Moving Malaysia

Moving Malaysia

I recently spent a week consulting and lecturing in Malaysia on behalf of our new distributors in that region, a company called PanelTek. Michael Cheong, the CEO of this company, is a fine example of why retirement is such a ridiculous concept if you are passionate in what you do. I shudder to think of the masses of wasted brains frittering away their lives on a bowling green when they should be at a productive and creative peak in terms of a worthwhile contribution to society.

Anyway, enough of my outrage. Michael, a dynamo in his eighties, has decided to be a vehicle for change in his country. I conducted a well attended, full day seminar on the first day of my visit and then spent several days consulting on huge golf courses in Kuala Lumpur. Many golf courses are now bordered by high-end housing estates and these priviledged people are not keen to share their serenity with toxic overflow from this highly chemical industry. For some reason the golf industry in Asia has been targeted by fledgling carbon traders who are offering twelve year pre-purchase agreements of carbon credits. It beats me why this industry was targeted before agriculture as the conventional chemical management of golf courses is hardly conducive to carbon sequestration. However, it highlights the undeniable fact that farmers will soon have a second income via carbon credits and those that have learnt the biological mechanics of humus building will obviously be in the driver’s seat.

NTS already works with a group of leading golf courses around the world and there is no doubt that the chemical-free approach is both possible and cost-effective. I have always wondered why the golfers themselves have not been the instigators of change if only for their own protection. They are the unfortunates who are following directly behind the chemical crew in the morning and every ball on the green will contain chemical residues that are so easily absorbed through the hands. If you have any doubts about the uptake capacity of the skin, then bruise a garlic clove before sticking it to the soul of one of your feet with some sticking plaster. Within 10 minutes your mouth will be flooded with the taste of garlic.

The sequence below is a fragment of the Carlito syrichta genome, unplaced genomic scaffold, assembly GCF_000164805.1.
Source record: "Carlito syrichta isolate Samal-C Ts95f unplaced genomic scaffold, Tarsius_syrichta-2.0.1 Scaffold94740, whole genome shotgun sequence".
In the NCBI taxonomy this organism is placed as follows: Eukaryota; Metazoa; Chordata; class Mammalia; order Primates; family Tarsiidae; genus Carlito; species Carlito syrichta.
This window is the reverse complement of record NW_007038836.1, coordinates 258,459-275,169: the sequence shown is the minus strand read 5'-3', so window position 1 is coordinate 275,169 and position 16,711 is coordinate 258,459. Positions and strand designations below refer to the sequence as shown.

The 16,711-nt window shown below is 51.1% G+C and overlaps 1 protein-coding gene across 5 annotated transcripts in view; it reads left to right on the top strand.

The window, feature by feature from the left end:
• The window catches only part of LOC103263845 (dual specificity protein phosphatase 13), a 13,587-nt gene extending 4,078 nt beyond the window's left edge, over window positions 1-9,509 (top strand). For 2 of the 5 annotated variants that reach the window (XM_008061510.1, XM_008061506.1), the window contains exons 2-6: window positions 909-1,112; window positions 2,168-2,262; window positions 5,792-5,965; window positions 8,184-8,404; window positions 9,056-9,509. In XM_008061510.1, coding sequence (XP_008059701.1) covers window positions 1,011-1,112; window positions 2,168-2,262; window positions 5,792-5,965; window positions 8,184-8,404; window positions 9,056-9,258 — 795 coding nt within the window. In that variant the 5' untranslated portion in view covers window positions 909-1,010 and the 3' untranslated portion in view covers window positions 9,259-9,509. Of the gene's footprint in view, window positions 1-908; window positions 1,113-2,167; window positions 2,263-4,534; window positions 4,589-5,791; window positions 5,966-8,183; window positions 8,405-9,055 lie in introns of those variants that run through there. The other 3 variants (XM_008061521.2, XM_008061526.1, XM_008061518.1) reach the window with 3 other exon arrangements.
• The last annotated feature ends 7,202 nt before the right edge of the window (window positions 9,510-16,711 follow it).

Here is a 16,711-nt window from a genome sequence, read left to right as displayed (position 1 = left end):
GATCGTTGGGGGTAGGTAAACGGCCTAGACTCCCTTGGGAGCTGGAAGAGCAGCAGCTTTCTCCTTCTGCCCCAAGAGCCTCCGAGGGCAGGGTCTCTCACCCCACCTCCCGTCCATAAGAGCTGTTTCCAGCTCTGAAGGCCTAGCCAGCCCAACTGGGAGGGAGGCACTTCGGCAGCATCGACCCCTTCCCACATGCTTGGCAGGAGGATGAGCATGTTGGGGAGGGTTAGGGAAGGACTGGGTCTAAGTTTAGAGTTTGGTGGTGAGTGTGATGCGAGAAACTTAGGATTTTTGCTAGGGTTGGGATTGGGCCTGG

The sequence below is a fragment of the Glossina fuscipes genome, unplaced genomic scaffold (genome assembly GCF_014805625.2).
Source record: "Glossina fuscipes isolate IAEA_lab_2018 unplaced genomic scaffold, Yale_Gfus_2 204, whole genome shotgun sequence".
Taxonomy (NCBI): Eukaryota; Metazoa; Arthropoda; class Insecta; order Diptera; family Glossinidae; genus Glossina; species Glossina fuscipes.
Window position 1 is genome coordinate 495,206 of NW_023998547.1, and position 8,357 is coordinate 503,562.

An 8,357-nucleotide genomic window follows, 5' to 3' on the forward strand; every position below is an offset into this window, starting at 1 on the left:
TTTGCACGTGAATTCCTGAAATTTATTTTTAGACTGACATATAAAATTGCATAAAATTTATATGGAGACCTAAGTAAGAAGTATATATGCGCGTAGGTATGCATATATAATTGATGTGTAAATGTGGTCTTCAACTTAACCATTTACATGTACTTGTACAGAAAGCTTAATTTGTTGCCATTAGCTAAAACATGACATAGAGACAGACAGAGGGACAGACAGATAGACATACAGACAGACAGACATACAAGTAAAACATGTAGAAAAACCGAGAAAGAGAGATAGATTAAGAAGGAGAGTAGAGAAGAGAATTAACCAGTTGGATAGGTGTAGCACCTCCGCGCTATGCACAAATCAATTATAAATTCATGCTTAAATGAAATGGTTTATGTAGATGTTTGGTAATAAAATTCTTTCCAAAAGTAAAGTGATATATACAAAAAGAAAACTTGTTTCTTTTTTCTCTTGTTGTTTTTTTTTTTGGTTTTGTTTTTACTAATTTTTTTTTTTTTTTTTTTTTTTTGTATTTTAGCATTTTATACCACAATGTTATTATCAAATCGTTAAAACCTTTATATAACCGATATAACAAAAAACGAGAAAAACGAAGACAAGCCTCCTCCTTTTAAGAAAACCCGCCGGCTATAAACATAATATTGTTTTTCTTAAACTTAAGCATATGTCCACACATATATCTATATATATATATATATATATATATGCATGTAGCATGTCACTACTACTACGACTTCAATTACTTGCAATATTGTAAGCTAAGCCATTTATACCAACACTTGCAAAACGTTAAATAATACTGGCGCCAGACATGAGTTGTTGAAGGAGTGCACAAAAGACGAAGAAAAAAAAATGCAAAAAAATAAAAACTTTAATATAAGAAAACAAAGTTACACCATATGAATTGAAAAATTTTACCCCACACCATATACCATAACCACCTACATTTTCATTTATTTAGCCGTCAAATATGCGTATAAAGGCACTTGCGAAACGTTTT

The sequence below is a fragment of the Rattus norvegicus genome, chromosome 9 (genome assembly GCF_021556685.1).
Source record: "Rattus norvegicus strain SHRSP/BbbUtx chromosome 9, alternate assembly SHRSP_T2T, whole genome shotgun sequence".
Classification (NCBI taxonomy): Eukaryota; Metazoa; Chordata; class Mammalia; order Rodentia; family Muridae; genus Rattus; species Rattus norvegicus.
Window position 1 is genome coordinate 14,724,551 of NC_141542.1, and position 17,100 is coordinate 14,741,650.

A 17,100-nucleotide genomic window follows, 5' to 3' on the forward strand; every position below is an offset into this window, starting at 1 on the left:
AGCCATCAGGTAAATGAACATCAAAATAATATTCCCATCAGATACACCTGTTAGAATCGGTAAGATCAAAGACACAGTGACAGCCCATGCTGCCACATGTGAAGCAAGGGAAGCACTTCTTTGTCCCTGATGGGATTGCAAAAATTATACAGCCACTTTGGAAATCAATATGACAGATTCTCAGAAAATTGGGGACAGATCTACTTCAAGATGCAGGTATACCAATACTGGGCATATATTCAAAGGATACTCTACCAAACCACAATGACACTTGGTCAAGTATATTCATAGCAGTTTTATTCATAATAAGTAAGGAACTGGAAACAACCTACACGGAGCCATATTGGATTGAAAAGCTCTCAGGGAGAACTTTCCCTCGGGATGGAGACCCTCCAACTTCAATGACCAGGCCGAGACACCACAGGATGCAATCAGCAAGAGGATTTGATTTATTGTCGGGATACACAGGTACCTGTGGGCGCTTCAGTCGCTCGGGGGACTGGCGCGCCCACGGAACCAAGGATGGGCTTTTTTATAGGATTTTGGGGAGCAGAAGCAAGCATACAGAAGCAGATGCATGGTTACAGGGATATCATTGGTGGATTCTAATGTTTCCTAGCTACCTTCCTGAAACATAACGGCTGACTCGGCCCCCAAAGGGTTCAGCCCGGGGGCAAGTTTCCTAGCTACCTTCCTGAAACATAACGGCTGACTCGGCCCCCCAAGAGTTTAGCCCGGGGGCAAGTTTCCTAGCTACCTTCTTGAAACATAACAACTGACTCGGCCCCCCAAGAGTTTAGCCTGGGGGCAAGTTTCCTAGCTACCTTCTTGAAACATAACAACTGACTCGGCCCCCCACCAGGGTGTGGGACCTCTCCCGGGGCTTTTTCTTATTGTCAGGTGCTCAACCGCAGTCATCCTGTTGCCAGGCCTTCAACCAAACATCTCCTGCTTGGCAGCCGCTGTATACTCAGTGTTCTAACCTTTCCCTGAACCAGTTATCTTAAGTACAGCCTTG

The Malaysian golf courses have the same problems we see everywhere. The overuse of nitrogen causes increased pest and disease pressure and the regular intervention with a range of rescue chemicals further compromises protective biology and further increases the need for chemicals. One of the courses was using a very expensive American product to boost grass growth in shady areas. This mystery product will be highly overpriced fulvic acid, as this is one of the many benefits of this natural acid.

The introduction of Nutri-Life 4/20™ has proven very productive for disease management and enhanced nutrient response and the fungal version of this product can be used instead of the standard labour-intensive process of de-thatching. In this context the thatch (a layer of accumulated dead plant matter) turns from a liability to an asset as it can be digested to build humus. Soluble silica is invaluable in turf management as it offers a proactive management tool to reduce the need for chemicals. Silica strengthens the cell wall to prevent hyphal entry, the first stage of disease establishment. Similarly, insects are less attracted to a silica-strengthened plant.

An eye-opening adjunct to my Malaysian trip was a visit to the Cameron Highlands, where much of the fresh produce for that county is grown. I doubt that I have ever seen a group of growers in more need of help and their current “driving blind” approach is at the expense of the health of this entire nation. We visited a rural supply store with potential to distribute NTS products. I have never seen so many chemicals in one place. There were multiple brand names of everything, including some products with a highly questionable safety history.

The tunnel houses stretch on forever in this region and it was quite an experience to visit some of these battling growers. Everything is grown in the soil, but what a mess that soil was. It was coated in raw chook manure that stunk and was covered in flies. There was a massive nitrate oversupply and the plants suffered accordingly. There were numerous deficiencies present in the plants and it was all guesswork as these guys don’t use soil or leaf tests. The introduction of tissue testing would be tremendously beneficial here, as it would allow the precision nutrition that promotes plant health (and reduces the need for chemicals). The only problem was that no one knew of any local labs that offered a leaf testing service.

I trust that I have inspired Michael to somehow source this service. It was a little off-putting to eat salads and fruit in Malaysia when you have seen how some of this food is produced. I will do my best to further address these issues in subsequent visits.